Money matters continue to dominate discussion at the Michigan statehouse with lawmakers pursuing changes to policy and budgets to help plug holes. Among the options being considered to generate more money for transportation include increasing the diesel tax, adding funds for local roads, and targeting unpaid parking tickets.
A bill awaiting consideration before the full Senate would increase the motor carrier fuel tax by 4 cents per gallon to 19 cents – the same as the gas tax. The motor fuel tax would stay at 15 cents per gallon.
As written, SB862 primarily applies to interstate trucking operations while intrastate truckers would not be affected.
The motor carrier fuel tax is applied to truck drivers licensed under the International Fuel Tax Agreement. Only interstate motor carriers are subject to the motor carrier fuel tax.
Sponsored by Sen. Jud Gilbert, R-Algonac, the bill has received heavy criticism from truckers questioning why the state would leave anyone out of the proposed increase. They also want to know how the state would decide who does and who doesn’t owe the higher tax. In addition, there is a question about the bill’s constitutionality.
Gabe Basso, Gilbert’s legislative director, said that lawmakers are working to eliminate the concerns and to make sure everyone putting diesel into their tanks is paying 4 cents more to help fund bridge repairs.
“Gilbert’s bill cannot be enacted on its own. There’s a constitutional issue. If we were to apply this tax only to interstate carriers, and not intrastate carriers, we’d have a commerce clause violation,” Basso told Land Line.
Basso said another bill is in the works to resolve the issue.
A separate bill awaiting consideration on the Senate floor would let county road commissions use more money from the Michigan Transportation Fund on the county local road system.
State law now limits to 30 percent the Michigan transportation tax revenues returned to counties that can be used on the county local road system, rather than on the county primary road system. Sponsored by Sen. Gerald Van Woerkom, R-Norton Shores, the bill – SB995 – would increase that threshold to 50 percent.
Made up mostly of revenue from fuel taxes and vehicle registrations, $593 million from the transportation fund is allotted to the state’s 83 county road commissions in the current two-year fiscal period.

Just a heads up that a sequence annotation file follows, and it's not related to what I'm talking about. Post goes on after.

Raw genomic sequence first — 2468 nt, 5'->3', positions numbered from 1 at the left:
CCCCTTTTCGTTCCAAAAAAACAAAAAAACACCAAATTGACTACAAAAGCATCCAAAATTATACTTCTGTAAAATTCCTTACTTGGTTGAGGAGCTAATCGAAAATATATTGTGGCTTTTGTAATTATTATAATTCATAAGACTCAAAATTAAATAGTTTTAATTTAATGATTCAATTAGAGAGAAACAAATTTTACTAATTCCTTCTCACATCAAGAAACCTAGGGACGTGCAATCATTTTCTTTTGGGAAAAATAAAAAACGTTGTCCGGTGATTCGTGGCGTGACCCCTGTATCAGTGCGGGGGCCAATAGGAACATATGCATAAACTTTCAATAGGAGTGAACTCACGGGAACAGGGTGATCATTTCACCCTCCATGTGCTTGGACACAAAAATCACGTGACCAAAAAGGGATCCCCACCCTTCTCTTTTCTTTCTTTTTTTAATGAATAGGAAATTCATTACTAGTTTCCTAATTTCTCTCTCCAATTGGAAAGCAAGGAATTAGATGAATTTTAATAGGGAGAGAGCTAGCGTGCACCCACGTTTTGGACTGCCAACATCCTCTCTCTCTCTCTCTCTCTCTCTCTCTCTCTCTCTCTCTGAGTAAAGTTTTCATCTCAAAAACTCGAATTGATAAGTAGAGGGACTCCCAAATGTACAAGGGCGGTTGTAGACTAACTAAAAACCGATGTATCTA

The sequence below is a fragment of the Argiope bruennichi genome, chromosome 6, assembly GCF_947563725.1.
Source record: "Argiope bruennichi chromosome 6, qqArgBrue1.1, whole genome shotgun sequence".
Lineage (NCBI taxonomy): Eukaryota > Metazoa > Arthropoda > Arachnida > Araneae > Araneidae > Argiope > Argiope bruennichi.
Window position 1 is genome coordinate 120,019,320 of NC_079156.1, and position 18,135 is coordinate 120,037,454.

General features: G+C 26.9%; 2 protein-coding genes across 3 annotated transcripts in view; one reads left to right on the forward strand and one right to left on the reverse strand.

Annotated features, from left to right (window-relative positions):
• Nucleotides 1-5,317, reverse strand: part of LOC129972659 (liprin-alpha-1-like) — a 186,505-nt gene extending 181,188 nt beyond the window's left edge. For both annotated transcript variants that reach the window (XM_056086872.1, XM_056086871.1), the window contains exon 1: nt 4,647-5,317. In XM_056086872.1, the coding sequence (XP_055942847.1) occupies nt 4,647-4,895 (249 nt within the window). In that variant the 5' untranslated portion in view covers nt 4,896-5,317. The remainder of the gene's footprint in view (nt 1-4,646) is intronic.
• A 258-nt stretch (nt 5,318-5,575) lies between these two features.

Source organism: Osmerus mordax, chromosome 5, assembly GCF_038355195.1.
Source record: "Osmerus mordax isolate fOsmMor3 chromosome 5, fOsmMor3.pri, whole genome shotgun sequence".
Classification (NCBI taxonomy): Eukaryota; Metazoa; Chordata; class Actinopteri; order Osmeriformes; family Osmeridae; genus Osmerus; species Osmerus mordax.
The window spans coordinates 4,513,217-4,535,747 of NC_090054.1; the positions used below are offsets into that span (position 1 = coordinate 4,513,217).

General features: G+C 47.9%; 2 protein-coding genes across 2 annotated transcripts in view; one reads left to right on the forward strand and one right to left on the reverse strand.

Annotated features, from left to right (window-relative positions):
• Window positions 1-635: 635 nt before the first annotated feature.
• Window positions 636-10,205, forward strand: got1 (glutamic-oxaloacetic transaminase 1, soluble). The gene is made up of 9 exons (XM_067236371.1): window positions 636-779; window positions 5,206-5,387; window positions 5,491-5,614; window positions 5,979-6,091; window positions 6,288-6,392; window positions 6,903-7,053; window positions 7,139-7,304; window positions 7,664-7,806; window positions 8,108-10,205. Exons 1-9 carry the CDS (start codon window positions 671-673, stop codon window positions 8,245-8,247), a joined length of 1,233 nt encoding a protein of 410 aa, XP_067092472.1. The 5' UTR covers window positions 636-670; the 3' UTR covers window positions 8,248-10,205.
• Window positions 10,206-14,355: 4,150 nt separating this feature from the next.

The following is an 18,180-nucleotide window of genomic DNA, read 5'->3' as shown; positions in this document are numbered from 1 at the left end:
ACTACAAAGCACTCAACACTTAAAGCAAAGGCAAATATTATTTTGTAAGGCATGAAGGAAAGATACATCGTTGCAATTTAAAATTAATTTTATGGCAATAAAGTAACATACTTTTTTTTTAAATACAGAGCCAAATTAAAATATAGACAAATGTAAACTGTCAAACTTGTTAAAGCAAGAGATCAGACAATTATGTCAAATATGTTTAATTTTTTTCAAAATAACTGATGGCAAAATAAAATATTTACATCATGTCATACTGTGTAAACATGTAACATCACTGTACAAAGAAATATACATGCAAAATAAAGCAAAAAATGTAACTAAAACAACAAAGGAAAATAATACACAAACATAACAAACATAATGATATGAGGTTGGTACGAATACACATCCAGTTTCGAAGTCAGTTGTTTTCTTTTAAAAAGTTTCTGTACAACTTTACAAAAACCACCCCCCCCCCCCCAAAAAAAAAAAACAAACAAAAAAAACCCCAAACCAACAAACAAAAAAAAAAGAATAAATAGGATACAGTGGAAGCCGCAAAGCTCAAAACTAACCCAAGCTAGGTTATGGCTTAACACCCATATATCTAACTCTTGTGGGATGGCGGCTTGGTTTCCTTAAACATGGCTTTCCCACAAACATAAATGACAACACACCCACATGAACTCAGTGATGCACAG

Local governments are getting creative in an effort to resolve funding issues. Trying to combat the cash crunch, two bills would benefit city and county governments looking to fill budget gaps.
One bill would tap unpaid parking tickets to provide a boost for local governments. Awaiting consideration in the Senate Transportation Committee, HB4726 would allow the state to block driver’s license renewals for people who accumulate three or more unpaid parking tickets.
The House has already signed off on the effort.
Michigan law now requires six or more unpaid parking tickets from the same community before a hold can be put on a motorist’s driver’s license renewal. Those people found in violation can get their licenses renewed only after paying the overdue fines and a $45 clearance fee.
Supporters say that communities stand to receive a shot in the arm for transportation funding if the bill goes through. In Detroit alone, the city has $30 million in parking tickets that are outstanding, The Detroit News reported.
Another bill, which is also intended to boost road funding options for local governments, would repeal a ban on counties using general property tax revenue for road construction and maintenance. HB5141 would allow counties with a surplus of money in their general fund to use a portion of the revenue for roadwork.
It is in the House Transportation Committee.
To view other legislative activities of interest for Michigan in 2009, click here.
– By Keith Goble, state legislative editor
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